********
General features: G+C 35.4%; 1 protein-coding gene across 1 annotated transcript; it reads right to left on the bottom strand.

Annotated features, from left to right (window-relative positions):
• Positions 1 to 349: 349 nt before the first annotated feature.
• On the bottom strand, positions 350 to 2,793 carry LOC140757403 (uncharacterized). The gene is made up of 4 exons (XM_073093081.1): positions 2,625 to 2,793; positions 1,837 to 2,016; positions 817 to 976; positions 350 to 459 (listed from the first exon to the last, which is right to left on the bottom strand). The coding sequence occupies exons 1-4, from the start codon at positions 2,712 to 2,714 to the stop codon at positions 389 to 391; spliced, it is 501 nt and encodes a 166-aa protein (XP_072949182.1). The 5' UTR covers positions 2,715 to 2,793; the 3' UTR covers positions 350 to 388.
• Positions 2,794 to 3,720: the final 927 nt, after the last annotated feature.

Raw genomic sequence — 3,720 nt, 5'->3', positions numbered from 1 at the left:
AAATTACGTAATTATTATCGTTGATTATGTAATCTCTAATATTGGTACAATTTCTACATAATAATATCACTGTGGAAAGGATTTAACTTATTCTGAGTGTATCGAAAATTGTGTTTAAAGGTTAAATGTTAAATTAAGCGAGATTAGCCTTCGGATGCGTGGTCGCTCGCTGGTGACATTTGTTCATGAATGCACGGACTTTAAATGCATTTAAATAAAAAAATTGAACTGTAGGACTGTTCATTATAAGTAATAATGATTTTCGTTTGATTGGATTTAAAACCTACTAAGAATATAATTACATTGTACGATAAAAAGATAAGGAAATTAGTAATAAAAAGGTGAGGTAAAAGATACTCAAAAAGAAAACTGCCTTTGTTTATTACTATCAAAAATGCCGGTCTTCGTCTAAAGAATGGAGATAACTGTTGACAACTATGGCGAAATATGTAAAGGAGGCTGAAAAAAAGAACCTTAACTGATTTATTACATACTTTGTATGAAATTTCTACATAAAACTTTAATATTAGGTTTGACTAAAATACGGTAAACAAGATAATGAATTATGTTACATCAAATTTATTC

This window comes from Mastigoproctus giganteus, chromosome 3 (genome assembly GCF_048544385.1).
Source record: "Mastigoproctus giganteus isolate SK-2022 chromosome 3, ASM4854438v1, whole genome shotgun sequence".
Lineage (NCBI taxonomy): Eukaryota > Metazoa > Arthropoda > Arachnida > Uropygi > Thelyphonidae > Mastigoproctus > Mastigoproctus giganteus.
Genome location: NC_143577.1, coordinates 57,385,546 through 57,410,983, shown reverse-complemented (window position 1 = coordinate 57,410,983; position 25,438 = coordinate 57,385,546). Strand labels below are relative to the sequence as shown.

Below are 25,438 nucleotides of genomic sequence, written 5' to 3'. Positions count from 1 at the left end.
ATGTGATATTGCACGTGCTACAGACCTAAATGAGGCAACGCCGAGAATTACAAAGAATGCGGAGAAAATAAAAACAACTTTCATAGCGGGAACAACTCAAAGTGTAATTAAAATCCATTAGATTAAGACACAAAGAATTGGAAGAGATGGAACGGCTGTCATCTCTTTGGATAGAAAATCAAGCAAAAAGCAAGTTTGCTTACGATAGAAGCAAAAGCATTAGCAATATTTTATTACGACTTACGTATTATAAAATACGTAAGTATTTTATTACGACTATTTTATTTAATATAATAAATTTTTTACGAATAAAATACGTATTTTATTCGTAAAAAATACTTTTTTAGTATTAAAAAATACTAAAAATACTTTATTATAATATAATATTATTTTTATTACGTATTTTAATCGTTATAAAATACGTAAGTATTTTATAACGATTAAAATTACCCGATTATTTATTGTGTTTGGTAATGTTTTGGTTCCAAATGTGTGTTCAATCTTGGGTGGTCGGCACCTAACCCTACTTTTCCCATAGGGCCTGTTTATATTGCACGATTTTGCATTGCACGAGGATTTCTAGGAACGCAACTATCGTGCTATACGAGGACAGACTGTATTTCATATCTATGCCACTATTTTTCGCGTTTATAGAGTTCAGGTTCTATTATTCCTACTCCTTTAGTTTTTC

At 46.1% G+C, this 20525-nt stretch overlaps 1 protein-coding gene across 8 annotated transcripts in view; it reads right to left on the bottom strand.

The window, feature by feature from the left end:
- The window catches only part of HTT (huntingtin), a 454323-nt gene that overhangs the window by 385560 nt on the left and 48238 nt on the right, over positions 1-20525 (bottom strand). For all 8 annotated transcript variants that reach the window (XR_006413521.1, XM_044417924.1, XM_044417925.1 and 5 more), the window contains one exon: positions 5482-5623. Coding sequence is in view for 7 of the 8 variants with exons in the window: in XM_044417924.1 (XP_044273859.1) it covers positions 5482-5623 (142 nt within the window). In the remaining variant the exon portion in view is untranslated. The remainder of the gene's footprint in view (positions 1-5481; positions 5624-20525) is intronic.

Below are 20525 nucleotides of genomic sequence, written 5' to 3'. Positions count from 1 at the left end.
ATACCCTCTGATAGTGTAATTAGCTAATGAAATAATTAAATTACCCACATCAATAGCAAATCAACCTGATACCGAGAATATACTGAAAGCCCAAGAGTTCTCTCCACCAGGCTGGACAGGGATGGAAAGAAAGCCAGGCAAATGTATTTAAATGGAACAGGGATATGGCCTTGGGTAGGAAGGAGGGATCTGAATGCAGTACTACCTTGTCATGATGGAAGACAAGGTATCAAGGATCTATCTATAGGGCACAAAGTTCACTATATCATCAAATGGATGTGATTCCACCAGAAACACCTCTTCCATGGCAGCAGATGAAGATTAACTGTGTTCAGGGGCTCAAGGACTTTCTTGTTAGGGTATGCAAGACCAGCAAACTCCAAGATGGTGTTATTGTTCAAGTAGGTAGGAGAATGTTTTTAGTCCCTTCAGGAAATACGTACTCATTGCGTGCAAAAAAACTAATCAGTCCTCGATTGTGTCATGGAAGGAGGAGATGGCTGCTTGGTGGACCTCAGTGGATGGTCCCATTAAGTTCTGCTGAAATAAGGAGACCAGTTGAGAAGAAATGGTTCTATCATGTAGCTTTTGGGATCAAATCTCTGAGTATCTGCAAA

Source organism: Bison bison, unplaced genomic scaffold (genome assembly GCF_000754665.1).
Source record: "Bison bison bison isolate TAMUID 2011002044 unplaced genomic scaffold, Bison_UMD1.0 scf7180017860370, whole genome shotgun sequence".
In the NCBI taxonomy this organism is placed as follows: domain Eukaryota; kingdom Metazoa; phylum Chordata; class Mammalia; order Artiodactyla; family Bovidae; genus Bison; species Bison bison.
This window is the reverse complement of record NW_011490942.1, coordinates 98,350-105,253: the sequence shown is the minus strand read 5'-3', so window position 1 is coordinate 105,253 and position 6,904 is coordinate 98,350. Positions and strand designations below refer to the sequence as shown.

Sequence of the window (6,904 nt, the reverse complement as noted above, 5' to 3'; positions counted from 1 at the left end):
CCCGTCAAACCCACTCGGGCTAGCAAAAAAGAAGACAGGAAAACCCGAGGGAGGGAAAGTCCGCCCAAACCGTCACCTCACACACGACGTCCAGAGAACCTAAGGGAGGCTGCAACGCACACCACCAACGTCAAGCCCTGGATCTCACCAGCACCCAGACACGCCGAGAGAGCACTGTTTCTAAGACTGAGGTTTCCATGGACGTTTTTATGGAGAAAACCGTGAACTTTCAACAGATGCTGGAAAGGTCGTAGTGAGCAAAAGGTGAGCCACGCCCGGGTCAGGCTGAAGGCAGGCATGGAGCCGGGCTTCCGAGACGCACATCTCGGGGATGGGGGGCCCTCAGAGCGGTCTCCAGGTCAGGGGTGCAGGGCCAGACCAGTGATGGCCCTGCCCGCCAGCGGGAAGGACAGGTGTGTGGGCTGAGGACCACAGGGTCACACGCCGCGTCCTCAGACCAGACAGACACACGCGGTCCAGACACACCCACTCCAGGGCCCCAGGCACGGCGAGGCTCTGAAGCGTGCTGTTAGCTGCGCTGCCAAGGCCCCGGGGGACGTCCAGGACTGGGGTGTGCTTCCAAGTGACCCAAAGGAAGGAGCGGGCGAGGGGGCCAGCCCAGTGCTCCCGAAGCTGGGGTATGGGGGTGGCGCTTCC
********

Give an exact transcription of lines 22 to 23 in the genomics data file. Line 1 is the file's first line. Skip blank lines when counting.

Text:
This window is the reverse complement of record NW_011490942.1, coordinates 98,350-105,253: the sequence shown is the minus strand read 5'-3', so window position 1 is coordinate 105,253 and position 6,904 is coordinate 98,350. Positions and strand designations below refer to the sequence as shown.

Sequence of the window (6,904 nt, the reverse complement as noted above, 5' to 3'; positions counted from 1 at the left end):